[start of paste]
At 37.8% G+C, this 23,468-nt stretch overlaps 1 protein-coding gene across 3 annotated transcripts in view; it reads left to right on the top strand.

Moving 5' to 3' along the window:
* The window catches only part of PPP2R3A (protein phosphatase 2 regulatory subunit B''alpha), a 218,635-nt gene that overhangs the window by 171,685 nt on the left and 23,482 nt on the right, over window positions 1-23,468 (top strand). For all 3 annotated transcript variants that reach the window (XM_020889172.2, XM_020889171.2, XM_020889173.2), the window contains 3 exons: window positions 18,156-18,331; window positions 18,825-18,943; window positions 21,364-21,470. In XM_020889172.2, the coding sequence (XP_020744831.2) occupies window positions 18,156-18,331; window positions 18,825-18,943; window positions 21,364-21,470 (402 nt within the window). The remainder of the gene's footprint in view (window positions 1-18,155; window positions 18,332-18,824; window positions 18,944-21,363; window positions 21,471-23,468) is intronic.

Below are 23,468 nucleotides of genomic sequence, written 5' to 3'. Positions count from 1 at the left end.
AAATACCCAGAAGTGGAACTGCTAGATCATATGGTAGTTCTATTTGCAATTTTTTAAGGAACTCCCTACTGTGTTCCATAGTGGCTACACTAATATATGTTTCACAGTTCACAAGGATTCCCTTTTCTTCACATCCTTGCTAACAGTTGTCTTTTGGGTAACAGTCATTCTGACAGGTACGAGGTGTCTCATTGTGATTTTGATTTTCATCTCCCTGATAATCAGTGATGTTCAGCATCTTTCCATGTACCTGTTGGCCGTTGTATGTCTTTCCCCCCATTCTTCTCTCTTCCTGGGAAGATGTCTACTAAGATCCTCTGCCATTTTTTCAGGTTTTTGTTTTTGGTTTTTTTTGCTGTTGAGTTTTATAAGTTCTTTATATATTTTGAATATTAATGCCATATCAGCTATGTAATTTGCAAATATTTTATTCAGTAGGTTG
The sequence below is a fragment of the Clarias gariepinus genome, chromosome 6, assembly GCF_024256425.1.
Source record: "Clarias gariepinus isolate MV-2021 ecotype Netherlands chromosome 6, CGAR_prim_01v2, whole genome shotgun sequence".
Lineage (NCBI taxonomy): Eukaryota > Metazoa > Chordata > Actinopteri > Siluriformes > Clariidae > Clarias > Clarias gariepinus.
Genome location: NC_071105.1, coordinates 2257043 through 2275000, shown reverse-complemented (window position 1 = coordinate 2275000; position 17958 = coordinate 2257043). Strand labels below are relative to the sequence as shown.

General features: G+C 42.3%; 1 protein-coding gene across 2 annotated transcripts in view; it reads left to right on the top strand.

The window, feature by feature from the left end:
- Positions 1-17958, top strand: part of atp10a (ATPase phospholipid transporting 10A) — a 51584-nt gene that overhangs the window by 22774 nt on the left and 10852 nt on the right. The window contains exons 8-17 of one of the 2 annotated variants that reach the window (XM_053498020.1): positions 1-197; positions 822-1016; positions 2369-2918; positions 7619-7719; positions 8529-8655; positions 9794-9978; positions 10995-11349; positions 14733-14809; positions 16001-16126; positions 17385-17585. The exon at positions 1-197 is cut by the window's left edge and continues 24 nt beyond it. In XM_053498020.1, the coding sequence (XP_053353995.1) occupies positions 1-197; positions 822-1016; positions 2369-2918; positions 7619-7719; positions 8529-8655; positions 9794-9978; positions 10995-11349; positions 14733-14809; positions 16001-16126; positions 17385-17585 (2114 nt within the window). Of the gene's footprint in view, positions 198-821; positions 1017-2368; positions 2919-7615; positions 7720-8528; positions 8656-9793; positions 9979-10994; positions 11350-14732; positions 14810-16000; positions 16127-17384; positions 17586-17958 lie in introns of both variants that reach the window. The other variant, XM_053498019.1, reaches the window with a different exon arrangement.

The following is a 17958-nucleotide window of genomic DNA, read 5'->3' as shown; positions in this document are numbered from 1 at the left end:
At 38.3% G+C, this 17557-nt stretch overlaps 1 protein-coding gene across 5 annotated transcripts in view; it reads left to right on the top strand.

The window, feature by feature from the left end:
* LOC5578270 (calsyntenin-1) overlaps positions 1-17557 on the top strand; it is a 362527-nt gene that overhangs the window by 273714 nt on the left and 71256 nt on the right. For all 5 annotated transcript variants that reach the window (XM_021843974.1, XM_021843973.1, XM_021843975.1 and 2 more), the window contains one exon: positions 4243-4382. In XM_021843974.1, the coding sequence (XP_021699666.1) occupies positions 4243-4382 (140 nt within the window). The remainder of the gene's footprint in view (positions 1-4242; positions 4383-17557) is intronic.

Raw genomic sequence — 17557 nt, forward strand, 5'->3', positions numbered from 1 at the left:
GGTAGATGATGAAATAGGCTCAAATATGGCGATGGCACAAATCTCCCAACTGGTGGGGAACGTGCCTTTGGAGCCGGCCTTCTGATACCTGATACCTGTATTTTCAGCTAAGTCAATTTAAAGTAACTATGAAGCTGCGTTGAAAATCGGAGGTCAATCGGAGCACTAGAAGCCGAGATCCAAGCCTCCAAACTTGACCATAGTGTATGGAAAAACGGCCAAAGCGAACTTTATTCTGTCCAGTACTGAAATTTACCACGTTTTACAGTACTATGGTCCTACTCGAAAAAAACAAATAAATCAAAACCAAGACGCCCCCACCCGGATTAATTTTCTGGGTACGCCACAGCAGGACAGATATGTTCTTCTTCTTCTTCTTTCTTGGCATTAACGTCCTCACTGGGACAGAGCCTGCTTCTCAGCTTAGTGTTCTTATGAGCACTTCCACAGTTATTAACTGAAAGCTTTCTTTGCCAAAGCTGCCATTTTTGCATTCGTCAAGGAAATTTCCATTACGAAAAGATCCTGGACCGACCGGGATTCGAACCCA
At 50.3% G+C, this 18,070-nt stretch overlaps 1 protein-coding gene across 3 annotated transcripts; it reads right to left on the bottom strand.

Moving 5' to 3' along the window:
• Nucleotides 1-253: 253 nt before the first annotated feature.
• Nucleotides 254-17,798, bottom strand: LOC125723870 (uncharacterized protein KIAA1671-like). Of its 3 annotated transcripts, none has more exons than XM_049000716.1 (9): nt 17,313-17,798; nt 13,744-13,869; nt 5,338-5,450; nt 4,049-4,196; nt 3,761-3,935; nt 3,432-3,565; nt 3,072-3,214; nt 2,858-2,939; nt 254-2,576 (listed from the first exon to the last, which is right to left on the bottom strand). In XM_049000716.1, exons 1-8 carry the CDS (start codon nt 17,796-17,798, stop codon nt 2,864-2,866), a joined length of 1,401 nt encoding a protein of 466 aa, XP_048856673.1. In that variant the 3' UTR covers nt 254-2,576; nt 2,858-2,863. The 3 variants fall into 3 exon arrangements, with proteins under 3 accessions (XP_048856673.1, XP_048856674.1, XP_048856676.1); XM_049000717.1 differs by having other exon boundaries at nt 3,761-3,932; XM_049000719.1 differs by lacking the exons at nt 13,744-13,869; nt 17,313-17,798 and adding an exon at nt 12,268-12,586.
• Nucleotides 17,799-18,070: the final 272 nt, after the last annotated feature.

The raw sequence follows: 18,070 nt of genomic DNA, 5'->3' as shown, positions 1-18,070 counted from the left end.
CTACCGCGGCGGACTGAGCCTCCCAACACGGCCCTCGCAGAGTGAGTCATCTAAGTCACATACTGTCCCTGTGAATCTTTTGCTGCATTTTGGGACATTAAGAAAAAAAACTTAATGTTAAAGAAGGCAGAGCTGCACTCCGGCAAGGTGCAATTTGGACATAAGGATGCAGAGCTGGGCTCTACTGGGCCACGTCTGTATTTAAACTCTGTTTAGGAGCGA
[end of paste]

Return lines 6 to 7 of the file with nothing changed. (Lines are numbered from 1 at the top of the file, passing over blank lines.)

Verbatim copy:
The sequence below is a fragment of the Clarias gariepinus genome, chromosome 6, assembly GCF_024256425.1.
Source record: "Clarias gariepinus isolate MV-2021 ecotype Netherlands chromosome 6, CGAR_prim_01v2, whole genome shotgun sequence".